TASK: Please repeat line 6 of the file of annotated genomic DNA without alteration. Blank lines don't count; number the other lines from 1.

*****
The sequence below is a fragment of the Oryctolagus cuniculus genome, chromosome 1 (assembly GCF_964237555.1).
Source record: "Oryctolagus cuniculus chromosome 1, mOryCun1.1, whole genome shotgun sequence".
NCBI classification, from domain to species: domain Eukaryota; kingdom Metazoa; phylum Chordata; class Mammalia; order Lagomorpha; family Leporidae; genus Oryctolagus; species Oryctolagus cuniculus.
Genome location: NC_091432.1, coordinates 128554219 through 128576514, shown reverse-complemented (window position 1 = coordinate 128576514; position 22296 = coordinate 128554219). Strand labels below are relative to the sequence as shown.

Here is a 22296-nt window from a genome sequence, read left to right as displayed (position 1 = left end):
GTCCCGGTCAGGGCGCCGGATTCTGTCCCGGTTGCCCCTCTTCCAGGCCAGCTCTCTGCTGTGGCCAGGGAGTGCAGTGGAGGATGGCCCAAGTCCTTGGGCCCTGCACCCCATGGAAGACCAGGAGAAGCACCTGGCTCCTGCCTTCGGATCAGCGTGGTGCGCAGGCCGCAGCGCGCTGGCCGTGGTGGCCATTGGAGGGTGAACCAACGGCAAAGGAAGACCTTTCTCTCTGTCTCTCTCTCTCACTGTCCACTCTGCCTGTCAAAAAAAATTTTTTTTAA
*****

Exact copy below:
GTCCCGGTCAGGGCGCCGGATTCTGTCCCGGTTGCCCCTCTTCCAGGCCAGCTCTCTGCTGTGGCCAGGGAGTGCAGTGGAGGATGGCCCAAGTCCTTGGGCCCTGCACCCCATGGAAGACCAGGAGAAGCACCTGGCTCCTGCCTTCGGATCAGCGTGGTGCGCAGGCCGCAGCGCGCTGGCCGTGGTGGCCATTGGAGGGTGAACCAACGGCAAAGGAAGACCTTTCTCTCTGTCTCTCTCTCTCACTGTCCACTCTGCCTGTCAAAAAAAATTTTTTTTAA